There’s a silly, lovely little book I was going to talk about today, but then my daughter stole it and took it to daycare with her. I can’t blame her: it’s a fun book and it made her happy about going to daycare. But I was left one book short and had to come up with another book for today. As I stared at my shelves, looking for another silly, lovely little book, I felt a pull in another direction. It’s been windy lately, here in Boston, and I guess the wind pulled one idea out of my head and blew another in: let’s talk about Borrowed Black: A Labrador Fantasy, poem by Ellen Byan Obed, illustrated by Jan Mogensen.
This is the opposite of silly loveliness, although it is definitely a beautiful book. There’s silliness in here, there’s fun, but at the heart of this book is wind, and if you come from my part of the world, Atlantic Canada, then you know damned well that you’d better take the wind seriously. Ask my mother about driving in the wind there sometime. I suspect that there’s a reason she loved this book so much (and I learned about it from her, growing up), and I wonder whether part of it wasn’t an underlying feeling that “if you say the wind can do it, then I believe it!” What I’m trying to say here is that if there’s one part of the world where it makes sense to harness the wind to provide power for the rest of the world, Atlantic Canada is probably your best candidate. And wind is a pretty integral element of the story of Borrowed Black.
You know what? I don’t use the word “favourite” very often when talking here. I love so many books so much that I’m pretty much La Coquette des Livres; if I’m not with the book I love, I love the book I’m with. And I’m very comfortable with that kind of coquettish streak in my book life (I assure you it doesn’t extend to my family life). So I don’t bother much with throwing around preferences. But I’m entirely comfortable saying this: in the world of poetic narratives for children, Borrowed Black is, bar none, my favourite. I love many of them, but there’s only one that nestles in the deepest recesses of my heart, and it’s this one. I wish it were still in print so you could buy it easily, but, even so, do try to get your hands on it! (I link you to AbeBooks, which has a good selection.)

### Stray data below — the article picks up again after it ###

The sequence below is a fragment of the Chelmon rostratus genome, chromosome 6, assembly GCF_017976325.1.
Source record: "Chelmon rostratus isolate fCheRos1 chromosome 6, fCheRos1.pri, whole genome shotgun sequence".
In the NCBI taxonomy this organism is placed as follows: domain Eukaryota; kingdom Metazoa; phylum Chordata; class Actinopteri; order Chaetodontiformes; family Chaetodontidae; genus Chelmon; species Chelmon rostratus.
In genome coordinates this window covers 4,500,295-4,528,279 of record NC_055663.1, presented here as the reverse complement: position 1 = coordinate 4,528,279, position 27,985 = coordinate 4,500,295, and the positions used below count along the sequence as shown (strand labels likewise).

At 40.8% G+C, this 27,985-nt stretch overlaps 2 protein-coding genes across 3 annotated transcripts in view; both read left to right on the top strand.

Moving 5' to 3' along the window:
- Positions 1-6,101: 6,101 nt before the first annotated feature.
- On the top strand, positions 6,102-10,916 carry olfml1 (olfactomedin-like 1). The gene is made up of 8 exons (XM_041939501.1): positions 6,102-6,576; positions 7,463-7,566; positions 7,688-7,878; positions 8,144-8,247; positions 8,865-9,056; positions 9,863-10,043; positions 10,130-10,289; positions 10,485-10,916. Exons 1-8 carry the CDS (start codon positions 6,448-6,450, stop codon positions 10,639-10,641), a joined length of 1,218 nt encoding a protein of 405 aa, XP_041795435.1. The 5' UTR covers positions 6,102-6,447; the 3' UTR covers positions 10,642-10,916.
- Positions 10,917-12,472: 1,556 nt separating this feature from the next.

Why do I love it so much? I think it’s because it gives, with every word and every stroke of Jan Mogensen’s beautiful monochromatic watercolours (all blues, relieved judiciously by white and black), the impression that it’s telling an old story– something as fundamental to Labrador as the ocean and the rocks. And yet, at the same time, it’s completely original: a fantasy, not a folktale. Ellen Bryan Obed tells the story of writing Borrowed Black on her website: apparently she wrote it when she was twenty-two years old, and with very little revision, and adds, “It was as if it were not my own, that I was penning a story that had always been.” And that is distinctly the impression that comes across from the book for me, that “it had always been.” Rocks, ocean, and wind.